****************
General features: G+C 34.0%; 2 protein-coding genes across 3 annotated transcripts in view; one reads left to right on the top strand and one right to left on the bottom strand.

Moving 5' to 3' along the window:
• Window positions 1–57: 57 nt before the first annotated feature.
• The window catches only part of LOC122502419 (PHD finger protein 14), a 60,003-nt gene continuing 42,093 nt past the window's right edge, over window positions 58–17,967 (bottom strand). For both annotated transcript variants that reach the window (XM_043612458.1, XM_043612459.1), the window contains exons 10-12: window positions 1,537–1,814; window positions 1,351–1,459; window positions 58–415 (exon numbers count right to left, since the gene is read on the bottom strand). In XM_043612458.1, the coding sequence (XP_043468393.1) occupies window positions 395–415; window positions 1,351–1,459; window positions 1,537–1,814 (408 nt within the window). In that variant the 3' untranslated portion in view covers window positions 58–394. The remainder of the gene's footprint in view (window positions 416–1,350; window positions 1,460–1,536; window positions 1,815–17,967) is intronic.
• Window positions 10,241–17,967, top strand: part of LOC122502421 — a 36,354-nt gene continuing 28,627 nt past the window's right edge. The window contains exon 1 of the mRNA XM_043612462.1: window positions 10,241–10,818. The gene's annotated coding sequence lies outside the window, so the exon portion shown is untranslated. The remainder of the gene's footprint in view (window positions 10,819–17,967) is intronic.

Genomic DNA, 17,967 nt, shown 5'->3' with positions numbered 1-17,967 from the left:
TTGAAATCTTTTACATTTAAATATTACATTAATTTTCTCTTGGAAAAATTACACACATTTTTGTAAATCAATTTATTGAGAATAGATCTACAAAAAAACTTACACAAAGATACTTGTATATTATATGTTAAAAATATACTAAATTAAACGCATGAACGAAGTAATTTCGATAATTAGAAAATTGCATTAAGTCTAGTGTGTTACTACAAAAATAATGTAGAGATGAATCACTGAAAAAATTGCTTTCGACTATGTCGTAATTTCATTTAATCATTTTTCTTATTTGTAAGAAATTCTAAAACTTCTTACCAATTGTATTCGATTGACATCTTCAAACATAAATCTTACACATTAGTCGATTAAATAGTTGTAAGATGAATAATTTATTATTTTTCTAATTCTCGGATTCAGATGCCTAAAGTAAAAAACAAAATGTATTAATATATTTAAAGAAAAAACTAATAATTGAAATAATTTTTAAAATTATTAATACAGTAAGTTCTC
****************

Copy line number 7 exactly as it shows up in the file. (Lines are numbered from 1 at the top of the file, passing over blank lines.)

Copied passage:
TTGAAATCTTTTACATTTAAATATTACATTAATTTTCTCTTGGAAAAATTACACACATTTTTGTAAATCAATTTATTGAGAATAGATCTACAAAAAAACTTACACAAAGATACTTGTATATTATATGTTAAAAATATACTAAATTAAACGCATGAACGAAGTAATTTCGATAATTAGAAAATTGCATTAAGTCTAGTGTGTTACTACAAAAATAATGTAGAGATGAATCACTGAAAAAATTGCTTTCGACTATGTCGTAATTTCATTTAATCATTTTTCTTATTTGTAAGAAATTCTAAAACTTCTTACCAATTGTATTCGATTGACATCTTCAAACATAAATCTTACACATTAGTCGATTAAATAGTTGTAAGATGAATAATTTATTATTTTTCTAATTCTCGGATTCAGATGCCTAAAGTAAAAAACAAAATGTATTAATATATTTAAAGAAAAAACTAATAATTGAAATAATTTTTAAAATTATTAATACAGTAAGTTCTC